2. Trading

    (Un)Mapping the Trend

    Much has been said about using trend analysis to gauge the market, but what do we really know about the concept "trend"?
  3. Trading

    Trading Without Noise

    False signals can drown out underlying trends. Find out how to tone them down and tune them out.
  4. Trading

    What Type Of Trader Are You?

    There are different ways stock traders attempt to profit from market movements. Which of the strategies do you use?
  5. Markets

    Using Technology To Tune Out Market Noise

    Today’s technology-centric culture allows us to have access to information anytime. As investors, we can be informed of market moving news as it happens.
  6. Markets

    Explaining the Coase Theorem

    The Coase theorem states when there are competitive markets and no transaction costs, bargaining will lead to a mutually beneficial outcome.
  7. Trading

    Tic-Tac-Toeing Your Way To Better Returns

    Point-and-figure charts eliminate the noise surrounding a stock to help you determine where it's headed.
  8. Trading

    How To Outperform The Market

    Active trading is an investing style that aims to beat the market. Find out how it works, and whether it will work for you.
  9. Trading

    Informed Traders: Fundamental Traders, Technical Traders

    When day trading or long-term trading, fundamental and technical forms of analysis are two of the most common methods that may be employed. These forms work from the same data, but the way they ...
  10. Trading

    An Introduction To Day Trading

    This article will take an objective look at day trading, who does it and how it is done.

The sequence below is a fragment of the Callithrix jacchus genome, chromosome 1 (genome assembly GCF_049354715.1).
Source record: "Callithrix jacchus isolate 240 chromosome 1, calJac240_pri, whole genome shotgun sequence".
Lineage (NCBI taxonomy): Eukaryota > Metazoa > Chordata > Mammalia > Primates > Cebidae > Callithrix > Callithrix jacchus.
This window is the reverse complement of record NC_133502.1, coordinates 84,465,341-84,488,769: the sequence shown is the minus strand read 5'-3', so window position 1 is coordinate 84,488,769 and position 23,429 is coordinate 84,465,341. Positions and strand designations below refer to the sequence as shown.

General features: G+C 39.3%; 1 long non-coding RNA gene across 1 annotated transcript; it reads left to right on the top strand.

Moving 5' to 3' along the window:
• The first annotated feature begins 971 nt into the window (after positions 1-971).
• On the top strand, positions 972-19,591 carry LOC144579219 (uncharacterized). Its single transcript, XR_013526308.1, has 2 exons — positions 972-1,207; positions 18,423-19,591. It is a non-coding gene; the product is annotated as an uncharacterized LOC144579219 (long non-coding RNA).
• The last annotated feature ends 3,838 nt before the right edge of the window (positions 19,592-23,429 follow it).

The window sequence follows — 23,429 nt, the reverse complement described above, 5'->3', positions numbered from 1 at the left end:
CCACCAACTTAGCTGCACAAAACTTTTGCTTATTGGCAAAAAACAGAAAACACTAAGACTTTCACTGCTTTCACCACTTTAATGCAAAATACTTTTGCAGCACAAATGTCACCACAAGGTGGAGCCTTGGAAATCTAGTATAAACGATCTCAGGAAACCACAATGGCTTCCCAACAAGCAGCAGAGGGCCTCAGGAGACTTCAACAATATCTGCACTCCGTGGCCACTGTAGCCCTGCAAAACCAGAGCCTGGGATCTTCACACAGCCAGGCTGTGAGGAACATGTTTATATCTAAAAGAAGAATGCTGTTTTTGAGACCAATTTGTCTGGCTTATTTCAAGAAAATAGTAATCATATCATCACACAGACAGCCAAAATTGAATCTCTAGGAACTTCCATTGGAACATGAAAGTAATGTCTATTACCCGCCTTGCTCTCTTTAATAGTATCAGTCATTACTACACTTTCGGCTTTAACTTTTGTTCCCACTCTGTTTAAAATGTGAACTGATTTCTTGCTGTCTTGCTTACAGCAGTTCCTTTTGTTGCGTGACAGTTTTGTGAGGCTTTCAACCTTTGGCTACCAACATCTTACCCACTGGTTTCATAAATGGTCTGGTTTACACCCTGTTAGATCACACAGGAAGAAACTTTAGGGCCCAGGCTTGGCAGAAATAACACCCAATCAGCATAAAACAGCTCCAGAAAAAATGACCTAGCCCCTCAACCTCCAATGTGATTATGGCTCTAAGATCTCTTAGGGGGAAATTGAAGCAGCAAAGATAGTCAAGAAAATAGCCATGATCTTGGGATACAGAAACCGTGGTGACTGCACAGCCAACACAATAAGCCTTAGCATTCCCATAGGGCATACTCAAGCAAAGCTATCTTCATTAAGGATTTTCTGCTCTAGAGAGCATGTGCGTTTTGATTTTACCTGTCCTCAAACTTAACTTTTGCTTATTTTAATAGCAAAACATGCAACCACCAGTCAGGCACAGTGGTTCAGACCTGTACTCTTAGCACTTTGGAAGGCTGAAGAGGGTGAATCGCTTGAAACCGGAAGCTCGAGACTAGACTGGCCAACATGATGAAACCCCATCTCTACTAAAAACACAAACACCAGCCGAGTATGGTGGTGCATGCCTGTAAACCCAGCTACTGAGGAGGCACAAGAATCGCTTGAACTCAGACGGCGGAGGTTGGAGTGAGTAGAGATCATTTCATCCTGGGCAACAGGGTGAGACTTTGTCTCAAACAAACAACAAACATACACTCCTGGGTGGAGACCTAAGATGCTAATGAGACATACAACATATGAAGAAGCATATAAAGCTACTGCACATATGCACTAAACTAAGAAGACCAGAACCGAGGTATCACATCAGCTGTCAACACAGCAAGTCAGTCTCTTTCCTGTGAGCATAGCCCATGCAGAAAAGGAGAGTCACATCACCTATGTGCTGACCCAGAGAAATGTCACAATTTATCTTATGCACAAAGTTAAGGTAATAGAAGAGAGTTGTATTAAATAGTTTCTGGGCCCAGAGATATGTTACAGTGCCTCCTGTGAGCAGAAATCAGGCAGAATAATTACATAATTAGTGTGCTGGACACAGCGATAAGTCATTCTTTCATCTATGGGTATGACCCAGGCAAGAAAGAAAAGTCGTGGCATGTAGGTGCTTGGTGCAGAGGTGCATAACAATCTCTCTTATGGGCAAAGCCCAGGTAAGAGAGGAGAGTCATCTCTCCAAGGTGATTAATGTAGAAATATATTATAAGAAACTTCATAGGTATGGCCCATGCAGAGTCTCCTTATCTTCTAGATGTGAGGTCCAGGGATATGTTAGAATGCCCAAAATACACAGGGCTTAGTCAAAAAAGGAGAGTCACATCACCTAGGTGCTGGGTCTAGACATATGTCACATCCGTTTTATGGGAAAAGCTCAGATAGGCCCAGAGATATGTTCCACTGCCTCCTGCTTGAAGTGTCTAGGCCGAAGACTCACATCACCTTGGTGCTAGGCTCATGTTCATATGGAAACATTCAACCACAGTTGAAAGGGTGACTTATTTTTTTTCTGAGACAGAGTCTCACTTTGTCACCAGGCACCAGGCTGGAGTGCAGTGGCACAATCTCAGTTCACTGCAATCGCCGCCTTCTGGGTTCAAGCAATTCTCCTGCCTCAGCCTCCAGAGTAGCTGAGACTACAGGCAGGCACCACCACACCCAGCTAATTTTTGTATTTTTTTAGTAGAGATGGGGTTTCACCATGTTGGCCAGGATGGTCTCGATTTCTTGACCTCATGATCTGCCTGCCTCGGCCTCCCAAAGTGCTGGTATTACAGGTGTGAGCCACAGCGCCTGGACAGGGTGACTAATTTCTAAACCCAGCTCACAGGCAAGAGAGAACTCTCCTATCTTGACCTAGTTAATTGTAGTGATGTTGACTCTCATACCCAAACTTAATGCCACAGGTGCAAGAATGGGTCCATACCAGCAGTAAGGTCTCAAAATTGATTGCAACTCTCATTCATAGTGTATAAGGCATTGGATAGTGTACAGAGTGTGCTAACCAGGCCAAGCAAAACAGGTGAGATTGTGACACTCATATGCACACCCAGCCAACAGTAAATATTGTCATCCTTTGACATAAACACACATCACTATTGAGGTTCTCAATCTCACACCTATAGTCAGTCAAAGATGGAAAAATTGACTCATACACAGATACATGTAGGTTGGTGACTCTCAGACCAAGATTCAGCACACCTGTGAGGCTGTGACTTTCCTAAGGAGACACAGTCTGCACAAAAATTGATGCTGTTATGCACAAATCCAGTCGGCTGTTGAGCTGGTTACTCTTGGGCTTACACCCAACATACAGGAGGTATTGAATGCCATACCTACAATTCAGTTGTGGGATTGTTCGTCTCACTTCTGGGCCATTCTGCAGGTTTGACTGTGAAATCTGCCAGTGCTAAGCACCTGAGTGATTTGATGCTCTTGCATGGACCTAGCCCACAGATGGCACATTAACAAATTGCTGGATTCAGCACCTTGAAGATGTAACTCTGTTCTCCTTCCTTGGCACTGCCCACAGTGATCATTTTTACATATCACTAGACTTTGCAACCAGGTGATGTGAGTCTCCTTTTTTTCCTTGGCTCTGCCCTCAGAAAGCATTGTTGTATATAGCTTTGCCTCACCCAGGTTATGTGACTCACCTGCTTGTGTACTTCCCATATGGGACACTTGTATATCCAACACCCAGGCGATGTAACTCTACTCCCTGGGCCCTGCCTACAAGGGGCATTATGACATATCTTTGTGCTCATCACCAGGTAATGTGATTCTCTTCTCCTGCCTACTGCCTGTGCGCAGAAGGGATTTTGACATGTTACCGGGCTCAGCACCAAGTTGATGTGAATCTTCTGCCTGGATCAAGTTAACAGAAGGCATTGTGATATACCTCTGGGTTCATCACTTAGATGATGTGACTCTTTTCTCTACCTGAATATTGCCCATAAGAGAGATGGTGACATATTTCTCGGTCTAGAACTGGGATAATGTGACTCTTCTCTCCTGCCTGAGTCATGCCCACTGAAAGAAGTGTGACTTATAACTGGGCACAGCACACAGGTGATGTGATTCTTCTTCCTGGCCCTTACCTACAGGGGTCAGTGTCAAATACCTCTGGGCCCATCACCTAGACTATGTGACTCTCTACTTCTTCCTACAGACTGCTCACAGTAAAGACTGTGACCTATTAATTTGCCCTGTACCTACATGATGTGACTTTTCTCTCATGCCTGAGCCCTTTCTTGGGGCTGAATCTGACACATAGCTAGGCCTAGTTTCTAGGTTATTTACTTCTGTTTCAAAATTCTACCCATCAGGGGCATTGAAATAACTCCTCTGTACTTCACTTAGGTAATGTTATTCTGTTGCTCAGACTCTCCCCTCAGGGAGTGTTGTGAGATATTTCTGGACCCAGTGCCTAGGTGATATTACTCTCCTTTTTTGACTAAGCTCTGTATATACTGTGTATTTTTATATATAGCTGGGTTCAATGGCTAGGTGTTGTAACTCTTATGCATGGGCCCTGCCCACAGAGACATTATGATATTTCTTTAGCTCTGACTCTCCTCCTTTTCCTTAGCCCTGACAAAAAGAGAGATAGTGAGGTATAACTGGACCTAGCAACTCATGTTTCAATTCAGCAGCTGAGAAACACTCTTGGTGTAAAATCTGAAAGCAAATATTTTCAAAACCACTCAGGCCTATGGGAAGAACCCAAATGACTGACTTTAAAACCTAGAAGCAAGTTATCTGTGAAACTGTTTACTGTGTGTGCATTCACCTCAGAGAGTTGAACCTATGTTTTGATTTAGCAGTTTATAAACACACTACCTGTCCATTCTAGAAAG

RELATED FAQS
  1. Do noise traders have any long-term effect on stock prices?

    There are two theories that are used to describe how securities are priced in the stock market: the efficient market hypothesis ... Read Answer >>
  2. How do experienced traders identify false signals in the market?

    Learn how traders identify false signals in the market when using indicators and strategies to better identify true market ... Read Answer >>
  3. Why would my stock's value decline despite good news being released?

    More often than not, when a firm releases an earnings report the market will react to this news by adjusting the firm's stock ... Read Answer >>
  4. How should a risk-averse investor build a retirement portfolio?

    Learn about a strategy to take advantage of a higher high failure on a chart, as well as the basics of trend trading and ... Read Answer >>
  5. What are the best ways to learn and engage in investing?

    Recently decided to get into investing. Signed up with Acorns, but don’t know if that was the best move. Any help or ... Read Answer >>
  6. Why is the Moving Average (MA) important for traders and analysts?

    See why the statistical concept of moving averages plays a central role for traders and chartists who rely on technical analysis ... Read Answer >>
Hot Definitions
  1. Duration

    A measure of the sensitivity of the price (the value of principal) of a fixed-income investment to a change in interest rates. ...
  2. Dove

    An economic policy advisor who promotes monetary policies that involve the maintenance of low interest rates, believing that ...
  3. Cyclical Stock

    An equity security whose price is affected by ups and downs in the overall economy. Cyclical stocks typically relate to companies ...
  4. Front Running

    The unethical practice of a broker trading an equity based on information from the analyst department before his or her clients ...
  5. After-Hours Trading - AHT

    Trading after regular trading hours on the major exchanges. The increasing popularity of electronic communication networks ...
  6. Omnibus Account

    An account between two futures merchants (brokers). It involves the transaction of individual accounts which are combined ...
Trading Center